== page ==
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Monday, 7 April 2014

Neo-Marketing: How New media and Consumer Habits have Changed the Game

A focussed critique of appropriate marketing in an era of the burgeoning potential of social media and Internet realities.
Shakespeare:  "Julius Caesar" Act IV
'There is a tide in the affairs of men
which, taken at the flood leads on to fortune.
...On such a full sea we are now afloat...'
Traditional marketing tools, notions, assumptions and concepts are experiencing significant challenges as newer, faster more focused delivery capacities have entered the fray, and are establishing themselves in today`s rapidly changing environments.
The Internet as Impact 
  • The enormous and ever-widening base of the Internet is Shakespeare's present day 'tide'. Social media is the 'flood'. Social media, as an evolving means of communication within organizations, is a compelling reality. It is inherently capable of intra-organizational communication both 'upwards' and 'downwards', as well as 'outwards' to clients, customers and other key elements of the organizational environment. It can, and it will  move from its  'play-thing' beginnings to become a mainstream diversified and manageable flood for marketing initiatives.
  • This mind-numbing potential for effective communication both internally and externally has stirred, within organizations big and small, a growing impatience with traditional  approaches to marketing. The call is  for more meaningful, more productive engagement with customers, clients, employees and other key contacts. Tolerance is fading for many traditional 'old school', worn-out, and unproductive marketing  methods. There is a growing fascination with venturing into promotional areas and techniques that have lain untouched for too long,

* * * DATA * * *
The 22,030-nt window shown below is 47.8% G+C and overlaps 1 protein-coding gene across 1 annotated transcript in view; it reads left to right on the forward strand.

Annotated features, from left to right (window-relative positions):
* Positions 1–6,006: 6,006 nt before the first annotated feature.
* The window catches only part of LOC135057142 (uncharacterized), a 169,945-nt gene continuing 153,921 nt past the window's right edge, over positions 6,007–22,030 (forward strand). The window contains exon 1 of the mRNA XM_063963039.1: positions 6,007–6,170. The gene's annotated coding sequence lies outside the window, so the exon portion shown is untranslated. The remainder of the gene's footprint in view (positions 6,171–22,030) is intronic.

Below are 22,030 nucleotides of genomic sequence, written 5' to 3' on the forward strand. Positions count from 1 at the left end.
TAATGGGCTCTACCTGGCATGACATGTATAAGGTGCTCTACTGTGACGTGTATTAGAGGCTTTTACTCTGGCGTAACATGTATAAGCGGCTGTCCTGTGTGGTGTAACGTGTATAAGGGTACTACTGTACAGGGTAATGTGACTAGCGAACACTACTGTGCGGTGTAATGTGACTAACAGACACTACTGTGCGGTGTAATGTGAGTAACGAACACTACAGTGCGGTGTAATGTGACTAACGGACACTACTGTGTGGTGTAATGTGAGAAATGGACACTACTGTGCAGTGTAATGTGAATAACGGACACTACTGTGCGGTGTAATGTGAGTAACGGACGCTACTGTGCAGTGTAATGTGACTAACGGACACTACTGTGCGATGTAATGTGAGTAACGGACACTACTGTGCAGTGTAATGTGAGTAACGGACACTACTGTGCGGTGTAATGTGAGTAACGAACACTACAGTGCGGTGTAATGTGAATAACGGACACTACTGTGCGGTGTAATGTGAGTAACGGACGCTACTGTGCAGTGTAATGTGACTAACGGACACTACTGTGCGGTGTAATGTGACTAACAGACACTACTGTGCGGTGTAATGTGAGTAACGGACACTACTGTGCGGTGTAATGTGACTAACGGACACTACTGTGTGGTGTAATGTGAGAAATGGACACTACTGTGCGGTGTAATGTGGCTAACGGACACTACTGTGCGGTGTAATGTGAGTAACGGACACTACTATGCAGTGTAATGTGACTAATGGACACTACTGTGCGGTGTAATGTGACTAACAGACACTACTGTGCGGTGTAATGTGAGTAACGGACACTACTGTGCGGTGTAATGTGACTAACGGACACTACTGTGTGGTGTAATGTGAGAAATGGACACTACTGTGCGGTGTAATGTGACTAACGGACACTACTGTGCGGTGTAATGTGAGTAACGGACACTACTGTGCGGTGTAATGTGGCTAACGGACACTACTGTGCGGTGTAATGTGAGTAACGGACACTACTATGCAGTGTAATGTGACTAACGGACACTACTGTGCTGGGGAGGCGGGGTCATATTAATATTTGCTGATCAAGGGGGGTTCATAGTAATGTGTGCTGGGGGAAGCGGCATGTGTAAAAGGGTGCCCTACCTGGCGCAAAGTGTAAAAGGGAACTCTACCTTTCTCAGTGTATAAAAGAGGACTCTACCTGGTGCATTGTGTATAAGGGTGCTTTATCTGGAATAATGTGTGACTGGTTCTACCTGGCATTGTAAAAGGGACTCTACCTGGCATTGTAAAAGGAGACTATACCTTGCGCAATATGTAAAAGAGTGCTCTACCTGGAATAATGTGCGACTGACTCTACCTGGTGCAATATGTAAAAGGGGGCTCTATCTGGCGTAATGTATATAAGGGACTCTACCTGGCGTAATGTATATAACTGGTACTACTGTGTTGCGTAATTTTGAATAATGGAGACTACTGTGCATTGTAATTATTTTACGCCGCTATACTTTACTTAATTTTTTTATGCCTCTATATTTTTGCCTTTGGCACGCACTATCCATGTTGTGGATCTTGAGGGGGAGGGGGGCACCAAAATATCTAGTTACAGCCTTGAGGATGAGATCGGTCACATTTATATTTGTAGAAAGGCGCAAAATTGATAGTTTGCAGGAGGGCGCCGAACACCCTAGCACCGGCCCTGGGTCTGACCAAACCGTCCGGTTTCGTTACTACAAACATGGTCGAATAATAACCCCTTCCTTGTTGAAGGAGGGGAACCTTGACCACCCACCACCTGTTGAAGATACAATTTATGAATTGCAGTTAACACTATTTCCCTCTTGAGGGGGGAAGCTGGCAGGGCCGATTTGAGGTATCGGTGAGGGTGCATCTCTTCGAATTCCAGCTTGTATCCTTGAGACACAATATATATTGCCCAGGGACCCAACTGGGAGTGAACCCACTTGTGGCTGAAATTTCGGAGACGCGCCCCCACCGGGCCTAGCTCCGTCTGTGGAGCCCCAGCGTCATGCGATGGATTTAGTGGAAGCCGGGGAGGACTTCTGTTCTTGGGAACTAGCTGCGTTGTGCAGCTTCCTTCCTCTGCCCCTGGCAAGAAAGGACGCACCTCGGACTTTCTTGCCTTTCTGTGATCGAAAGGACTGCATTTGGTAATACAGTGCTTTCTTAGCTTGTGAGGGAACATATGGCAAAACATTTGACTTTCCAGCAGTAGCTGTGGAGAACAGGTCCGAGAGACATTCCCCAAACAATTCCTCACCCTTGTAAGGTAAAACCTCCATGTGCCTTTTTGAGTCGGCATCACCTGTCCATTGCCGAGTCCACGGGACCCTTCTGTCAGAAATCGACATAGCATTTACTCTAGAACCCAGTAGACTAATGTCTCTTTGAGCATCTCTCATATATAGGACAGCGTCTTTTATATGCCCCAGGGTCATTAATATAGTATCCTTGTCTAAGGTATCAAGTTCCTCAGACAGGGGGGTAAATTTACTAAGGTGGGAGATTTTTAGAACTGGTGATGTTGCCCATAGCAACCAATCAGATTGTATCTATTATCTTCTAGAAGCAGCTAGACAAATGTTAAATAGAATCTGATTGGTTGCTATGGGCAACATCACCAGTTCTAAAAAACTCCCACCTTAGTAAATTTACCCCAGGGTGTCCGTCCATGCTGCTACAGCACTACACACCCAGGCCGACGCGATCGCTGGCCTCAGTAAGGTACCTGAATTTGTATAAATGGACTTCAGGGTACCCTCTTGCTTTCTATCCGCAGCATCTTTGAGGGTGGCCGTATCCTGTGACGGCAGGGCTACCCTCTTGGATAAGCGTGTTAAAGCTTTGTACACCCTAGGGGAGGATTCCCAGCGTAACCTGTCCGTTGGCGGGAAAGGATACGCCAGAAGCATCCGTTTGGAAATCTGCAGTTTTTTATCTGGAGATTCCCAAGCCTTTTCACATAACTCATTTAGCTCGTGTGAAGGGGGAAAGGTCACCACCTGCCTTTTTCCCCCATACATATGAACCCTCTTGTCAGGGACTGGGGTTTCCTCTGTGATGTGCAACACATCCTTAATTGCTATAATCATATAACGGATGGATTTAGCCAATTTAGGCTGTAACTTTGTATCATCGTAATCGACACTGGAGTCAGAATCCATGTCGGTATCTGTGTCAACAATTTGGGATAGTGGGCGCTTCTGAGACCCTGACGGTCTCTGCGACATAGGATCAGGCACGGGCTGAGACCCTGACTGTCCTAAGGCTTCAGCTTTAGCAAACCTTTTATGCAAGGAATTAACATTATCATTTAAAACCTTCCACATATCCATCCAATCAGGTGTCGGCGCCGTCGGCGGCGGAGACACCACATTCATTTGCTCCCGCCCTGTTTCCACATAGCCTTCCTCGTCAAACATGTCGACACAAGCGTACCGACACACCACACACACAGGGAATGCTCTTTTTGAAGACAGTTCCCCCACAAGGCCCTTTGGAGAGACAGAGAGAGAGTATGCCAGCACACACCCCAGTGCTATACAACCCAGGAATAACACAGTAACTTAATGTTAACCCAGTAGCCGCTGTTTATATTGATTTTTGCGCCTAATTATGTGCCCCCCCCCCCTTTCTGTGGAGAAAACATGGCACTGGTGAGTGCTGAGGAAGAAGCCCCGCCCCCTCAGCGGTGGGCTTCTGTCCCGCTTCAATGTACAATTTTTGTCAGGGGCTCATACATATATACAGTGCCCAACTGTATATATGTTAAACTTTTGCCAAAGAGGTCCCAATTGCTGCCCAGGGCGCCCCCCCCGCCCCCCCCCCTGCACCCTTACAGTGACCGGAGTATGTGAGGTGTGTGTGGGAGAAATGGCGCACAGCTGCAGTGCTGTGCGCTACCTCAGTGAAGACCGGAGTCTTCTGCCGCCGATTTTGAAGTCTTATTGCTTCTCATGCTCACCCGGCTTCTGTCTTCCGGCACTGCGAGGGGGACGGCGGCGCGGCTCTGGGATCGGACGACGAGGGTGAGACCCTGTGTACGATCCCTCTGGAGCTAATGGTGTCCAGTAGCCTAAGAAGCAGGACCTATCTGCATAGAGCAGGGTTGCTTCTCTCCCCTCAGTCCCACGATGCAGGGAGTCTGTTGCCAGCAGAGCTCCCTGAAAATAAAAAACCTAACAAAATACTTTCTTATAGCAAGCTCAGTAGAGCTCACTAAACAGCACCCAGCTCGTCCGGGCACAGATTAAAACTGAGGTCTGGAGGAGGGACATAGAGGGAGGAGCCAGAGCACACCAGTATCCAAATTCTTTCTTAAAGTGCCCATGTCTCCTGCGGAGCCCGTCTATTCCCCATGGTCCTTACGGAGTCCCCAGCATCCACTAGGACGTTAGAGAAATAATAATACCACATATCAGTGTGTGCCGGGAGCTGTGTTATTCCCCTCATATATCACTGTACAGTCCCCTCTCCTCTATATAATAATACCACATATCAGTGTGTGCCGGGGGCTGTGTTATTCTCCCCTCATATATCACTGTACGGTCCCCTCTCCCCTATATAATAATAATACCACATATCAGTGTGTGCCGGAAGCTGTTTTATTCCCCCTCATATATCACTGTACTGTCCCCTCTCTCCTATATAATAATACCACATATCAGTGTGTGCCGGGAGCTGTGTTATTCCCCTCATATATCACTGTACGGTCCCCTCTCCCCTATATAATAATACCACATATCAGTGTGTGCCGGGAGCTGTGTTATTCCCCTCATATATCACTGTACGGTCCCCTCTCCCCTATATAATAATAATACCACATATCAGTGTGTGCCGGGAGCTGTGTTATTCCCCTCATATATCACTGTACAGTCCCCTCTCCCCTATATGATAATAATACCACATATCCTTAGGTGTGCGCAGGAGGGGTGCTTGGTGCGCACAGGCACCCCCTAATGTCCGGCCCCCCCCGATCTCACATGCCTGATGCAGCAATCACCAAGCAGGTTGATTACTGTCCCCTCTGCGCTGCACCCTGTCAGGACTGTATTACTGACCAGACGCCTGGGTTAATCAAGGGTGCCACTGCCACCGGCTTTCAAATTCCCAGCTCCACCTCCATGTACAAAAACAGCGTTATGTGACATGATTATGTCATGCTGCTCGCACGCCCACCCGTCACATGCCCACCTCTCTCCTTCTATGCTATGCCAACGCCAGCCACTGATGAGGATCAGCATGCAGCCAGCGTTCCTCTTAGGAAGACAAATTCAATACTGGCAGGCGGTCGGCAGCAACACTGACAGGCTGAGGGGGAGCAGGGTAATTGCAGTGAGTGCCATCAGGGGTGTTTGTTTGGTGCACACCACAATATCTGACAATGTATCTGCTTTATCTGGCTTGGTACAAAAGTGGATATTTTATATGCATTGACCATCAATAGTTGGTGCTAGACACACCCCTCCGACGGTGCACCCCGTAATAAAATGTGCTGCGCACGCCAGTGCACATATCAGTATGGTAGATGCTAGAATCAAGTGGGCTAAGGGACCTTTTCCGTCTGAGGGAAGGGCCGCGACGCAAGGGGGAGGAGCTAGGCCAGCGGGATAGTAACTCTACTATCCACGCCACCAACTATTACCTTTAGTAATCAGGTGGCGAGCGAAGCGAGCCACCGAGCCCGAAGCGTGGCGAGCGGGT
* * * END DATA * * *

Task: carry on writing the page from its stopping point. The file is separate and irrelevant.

• The breakaway speed and incredible depth of the Internet is under-used by many 'Old school' practitioners. They continue their dependence upon such things as: direct mailing, print-ads, circulars, and TV and radio ads. Clearly these  represent fundamentally inaccurate assumption about the nature of the customer and employee bases. They reflect a 'top down' philosophy that emphasizes 'telling', and ignores opportunities for 'listening', 'engagement' and 'sharing'. 
Out with the 'Old', In with the 'New'
  • A new school will replace the old one. It is inevitable. It will feature a marketing stance that is more respectful of the sense, and potential of 'two-way communication' where the 'telling' (downward ) is augmented , enhanced, and made richer by 'listening' and 'sharing' (upward).
  • Social media is no longer the gimmicky thing it was. It is now a mainstream reality that continues to evoke surprise and wonder. But that phase is passing too. The pop-up toaster was once a novelty...
  • Social media as an essential and integrated component of marketing will allow for sharing of views and information, it will be better informed, thoughtful and incisive. It will capture more informed opinions from customers and clients about the products and services that they are buying and using. Internal information flows between and amongst management and staff will be enriched.
  • For all intents and purposes, social media is inexpensive. It's potential, properly harnessed, is rich and abundant. If properly developed and nurtured as a mainstream vehicle for the organization, it can become a long-term embedded presence for continual discovery.
The Enduring Challenge
...On such a full sea we are now afloat.
And we must take the current when it serves.
Or lose our ventures.

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